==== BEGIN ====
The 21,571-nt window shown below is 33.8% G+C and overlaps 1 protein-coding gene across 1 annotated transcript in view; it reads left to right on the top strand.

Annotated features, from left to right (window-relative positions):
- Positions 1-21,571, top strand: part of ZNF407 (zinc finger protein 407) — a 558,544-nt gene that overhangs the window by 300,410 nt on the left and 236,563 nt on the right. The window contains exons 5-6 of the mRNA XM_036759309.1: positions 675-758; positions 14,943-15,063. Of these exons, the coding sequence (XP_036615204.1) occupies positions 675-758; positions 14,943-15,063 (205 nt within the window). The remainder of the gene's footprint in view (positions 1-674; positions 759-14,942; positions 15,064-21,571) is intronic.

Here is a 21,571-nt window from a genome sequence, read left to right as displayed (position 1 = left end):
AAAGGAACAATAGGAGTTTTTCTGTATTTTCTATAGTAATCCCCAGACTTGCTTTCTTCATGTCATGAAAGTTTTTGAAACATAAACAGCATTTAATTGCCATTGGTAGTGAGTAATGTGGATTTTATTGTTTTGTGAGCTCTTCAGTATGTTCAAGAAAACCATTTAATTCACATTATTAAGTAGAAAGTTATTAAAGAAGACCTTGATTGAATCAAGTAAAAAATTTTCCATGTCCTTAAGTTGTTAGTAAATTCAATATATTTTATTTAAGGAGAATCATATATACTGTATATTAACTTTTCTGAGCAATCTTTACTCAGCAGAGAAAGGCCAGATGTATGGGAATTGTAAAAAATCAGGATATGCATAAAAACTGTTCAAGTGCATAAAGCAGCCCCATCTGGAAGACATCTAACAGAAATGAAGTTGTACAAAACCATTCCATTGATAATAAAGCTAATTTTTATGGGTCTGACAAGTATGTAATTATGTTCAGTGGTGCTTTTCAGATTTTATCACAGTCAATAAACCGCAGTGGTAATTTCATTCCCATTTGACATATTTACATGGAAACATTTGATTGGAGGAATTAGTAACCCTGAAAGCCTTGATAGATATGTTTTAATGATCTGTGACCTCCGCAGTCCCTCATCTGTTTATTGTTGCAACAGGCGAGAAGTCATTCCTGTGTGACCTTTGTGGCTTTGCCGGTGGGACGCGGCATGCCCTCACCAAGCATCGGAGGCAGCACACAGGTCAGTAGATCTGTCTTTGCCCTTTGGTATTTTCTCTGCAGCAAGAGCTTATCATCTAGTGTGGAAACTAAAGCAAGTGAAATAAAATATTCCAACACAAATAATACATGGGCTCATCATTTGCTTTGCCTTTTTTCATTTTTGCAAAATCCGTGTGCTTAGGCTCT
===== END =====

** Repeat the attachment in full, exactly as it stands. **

The 21,571-nt window shown below is 33.8% G+C and overlaps 1 protein-coding gene across 1 annotated transcript in view; it reads left to right on the top strand.

Annotated features, from left to right (window-relative positions):
- Positions 1-21,571, top strand: part of ZNF407 (zinc finger protein 407) — a 558,544-nt gene that overhangs the window by 300,410 nt on the left and 236,563 nt on the right. The window contains exons 5-6 of the mRNA XM_036759309.1: positions 675-758; positions 14,943-15,063. Of these exons, the coding sequence (XP_036615204.1) occupies positions 675-758; positions 14,943-15,063 (205 nt within the window). The remainder of the gene's footprint in view (positions 1-674; positions 759-14,942; positions 15,064-21,571) is intronic.

Here is a 21,571-nt window from a genome sequence, read left to right as displayed (position 1 = left end):
AAAGGAACAATAGGAGTTTTTCTGTATTTTCTATAGTAATCCCCAGACTTGCTTTCTTCATGTCATGAAAGTTTTTGAAACATAAACAGCATTTAATTGCCATTGGTAGTGAGTAATGTGGATTTTATTGTTTTGTGAGCTCTTCAGTATGTTCAAGAAAACCATTTAATTCACATTATTAAGTAGAAAGTTATTAAAGAAGACCTTGATTGAATCAAGTAAAAAATTTTCCATGTCCTTAAGTTGTTAGTAAATTCAATATATTTTATTTAAGGAGAATCATATATACTGTATATTAACTTTTCTGAGCAATCTTTACTCAGCAGAGAAAGGCCAGATGTATGGGAATTGTAAAAAATCAGGATATGCATAAAAACTGTTCAAGTGCATAAAGCAGCCCCATCTGGAAGACATCTAACAGAAATGAAGTTGTACAAAACCATTCCATTGATAATAAAGCTAATTTTTATGGGTCTGACAAGTATGTAATTATGTTCAGTGGTGCTTTTCAGATTTTATCACAGTCAATAAACCGCAGTGGTAATTTCATTCCCATTTGACATATTTACATGGAAACATTTGATTGGAGGAATTAGTAACCCTGAAAGCCTTGATAGATATGTTTTAATGATCTGTGACCTCCGCAGTCCCTCATCTGTTTATTGTTGCAACAGGCGAGAAGTCATTCCTGTGTGACCTTTGTGGCTTTGCCGGTGGGACGCGGCATGCCCTCACCAAGCATCGGAGGCAGCACACAGGTCAGTAGATCTGTCTTTGCCCTTTGGTATTTTCTCTGCAGCAAGAGCTTATCATCTAGTGTGGAAACTAAAGCAAGTGAAATAAAATATTCCAACACAAATAATACATGGGCTCATCATTTGCTTTGCCTTTTTTCATTTTTGCAAAATCCGTGTGCTTAGGCTCT